Children’s sociability, shyness, and levels of activity were similar in the two preterm groups, after adjusting for parental level of education and parenting stress in infancy. This study thus confirms the high stability of several temperamental dispositions recently reported in a large sample of American children [26
]. In an early work by Buss and Plomin, both emotionality and sociability were described as “superfactors” that seemed to “pervade temperament measures in infancy and early childhood” [45
]. Even though these dimensions may be “superfactors”, our study has revealed a potentially important difference between them, namely that preterms’ sociability, shyness, and activity seem unaffected by early environmental changes, while programs such as the MITP-m and others may modify preterms’ emotionality and soothability [23
]. This difference is confirmed by the fact that no studies reporting interventional effects on children’s sociability or shyness have been detected despite thorough literature searches.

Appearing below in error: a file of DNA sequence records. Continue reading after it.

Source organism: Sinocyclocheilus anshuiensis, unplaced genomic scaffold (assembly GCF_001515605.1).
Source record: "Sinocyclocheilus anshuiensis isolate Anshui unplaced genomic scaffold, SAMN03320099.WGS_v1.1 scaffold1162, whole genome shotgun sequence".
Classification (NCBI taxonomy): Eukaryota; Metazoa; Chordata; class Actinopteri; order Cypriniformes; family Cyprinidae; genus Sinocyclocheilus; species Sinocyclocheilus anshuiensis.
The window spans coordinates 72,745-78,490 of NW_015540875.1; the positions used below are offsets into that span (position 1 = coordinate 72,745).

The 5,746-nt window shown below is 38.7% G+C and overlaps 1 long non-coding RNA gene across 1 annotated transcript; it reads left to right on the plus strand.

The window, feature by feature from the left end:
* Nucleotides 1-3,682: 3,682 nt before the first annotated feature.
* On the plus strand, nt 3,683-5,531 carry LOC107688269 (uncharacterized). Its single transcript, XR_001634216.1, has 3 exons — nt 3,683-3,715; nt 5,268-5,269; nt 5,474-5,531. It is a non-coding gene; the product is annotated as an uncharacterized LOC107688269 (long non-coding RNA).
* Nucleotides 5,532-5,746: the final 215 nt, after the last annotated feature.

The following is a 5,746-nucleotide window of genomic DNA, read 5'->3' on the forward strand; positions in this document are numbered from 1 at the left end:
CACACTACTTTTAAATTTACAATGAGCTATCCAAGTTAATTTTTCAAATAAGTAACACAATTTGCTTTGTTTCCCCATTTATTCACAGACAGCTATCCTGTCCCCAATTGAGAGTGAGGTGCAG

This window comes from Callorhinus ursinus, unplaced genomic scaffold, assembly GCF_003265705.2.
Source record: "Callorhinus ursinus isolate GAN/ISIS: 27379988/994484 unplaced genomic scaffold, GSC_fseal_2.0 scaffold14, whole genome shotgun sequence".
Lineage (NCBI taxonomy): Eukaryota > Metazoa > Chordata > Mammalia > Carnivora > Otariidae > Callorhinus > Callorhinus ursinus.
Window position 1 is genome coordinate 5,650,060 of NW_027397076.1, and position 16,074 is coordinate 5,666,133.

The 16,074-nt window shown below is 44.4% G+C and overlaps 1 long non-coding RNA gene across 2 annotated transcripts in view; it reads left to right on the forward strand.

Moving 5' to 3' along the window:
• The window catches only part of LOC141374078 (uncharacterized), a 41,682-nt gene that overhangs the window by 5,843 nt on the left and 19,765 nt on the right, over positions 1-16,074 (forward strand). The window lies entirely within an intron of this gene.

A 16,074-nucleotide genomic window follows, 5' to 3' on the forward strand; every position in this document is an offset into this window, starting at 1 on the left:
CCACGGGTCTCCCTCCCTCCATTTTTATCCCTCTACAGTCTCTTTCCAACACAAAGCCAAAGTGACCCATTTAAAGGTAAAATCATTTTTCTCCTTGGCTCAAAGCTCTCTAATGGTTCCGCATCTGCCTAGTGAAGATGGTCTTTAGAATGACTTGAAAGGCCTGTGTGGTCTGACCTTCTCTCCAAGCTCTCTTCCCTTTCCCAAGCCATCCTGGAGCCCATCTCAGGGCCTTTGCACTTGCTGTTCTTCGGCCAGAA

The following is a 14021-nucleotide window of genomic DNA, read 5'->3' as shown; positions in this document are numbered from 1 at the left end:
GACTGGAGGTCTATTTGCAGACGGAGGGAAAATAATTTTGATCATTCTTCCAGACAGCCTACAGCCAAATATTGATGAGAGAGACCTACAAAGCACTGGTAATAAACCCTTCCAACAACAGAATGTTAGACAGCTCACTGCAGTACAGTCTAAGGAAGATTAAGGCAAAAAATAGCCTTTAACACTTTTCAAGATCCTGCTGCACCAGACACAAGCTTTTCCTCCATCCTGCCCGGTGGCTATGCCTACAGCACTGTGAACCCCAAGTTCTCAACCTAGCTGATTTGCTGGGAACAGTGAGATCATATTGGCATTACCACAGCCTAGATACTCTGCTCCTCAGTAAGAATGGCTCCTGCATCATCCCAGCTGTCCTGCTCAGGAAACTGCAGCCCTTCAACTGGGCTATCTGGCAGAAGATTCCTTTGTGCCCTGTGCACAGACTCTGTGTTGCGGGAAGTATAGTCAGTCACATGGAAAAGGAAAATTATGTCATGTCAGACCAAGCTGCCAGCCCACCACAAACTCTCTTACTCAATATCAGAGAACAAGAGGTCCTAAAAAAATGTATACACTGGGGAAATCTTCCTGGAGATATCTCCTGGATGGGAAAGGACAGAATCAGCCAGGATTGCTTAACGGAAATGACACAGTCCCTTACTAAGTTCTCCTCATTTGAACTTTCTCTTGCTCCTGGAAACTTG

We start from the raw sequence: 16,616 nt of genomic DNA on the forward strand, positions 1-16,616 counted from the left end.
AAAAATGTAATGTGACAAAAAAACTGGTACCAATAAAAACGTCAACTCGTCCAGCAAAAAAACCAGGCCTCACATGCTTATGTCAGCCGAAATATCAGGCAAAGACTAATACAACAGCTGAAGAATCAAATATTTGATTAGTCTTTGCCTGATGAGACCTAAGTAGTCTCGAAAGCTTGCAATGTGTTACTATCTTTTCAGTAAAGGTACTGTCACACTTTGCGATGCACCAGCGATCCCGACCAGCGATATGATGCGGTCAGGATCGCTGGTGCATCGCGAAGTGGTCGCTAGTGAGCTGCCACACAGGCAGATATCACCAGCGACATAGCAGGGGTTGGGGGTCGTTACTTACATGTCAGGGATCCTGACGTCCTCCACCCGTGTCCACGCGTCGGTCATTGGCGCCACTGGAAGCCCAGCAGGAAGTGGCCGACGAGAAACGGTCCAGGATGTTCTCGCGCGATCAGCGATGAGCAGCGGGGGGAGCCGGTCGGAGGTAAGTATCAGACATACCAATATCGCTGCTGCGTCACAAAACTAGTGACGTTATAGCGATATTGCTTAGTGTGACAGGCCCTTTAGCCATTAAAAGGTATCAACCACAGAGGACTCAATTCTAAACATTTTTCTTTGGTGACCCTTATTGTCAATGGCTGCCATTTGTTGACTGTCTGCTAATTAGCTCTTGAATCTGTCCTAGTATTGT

Strengths of this study are the RCT design, high participation rates across all follow-ups, and the statistical analysis that allowed all data to be included. Previously validated questionnaires have been used, even though the items originate from two different questionnaires. One limitation is that the original questionnaires were translated without back-translation and one question changed its meaning and was therefore excluded, leaving only four items to cover the shyness dimension. Despite this, a reliability analysis of data reported on each dimension by both mothers and fathers showed moderate internal consistency. In addition, this paper presents results from ten separate analyses, which might imply a possibility of Type I errors in the presentation of results. However, we chose not to perform a Bonferroni correction of the results because it seemed too conservative. To test the robustness of the current findings, this study should be replicated.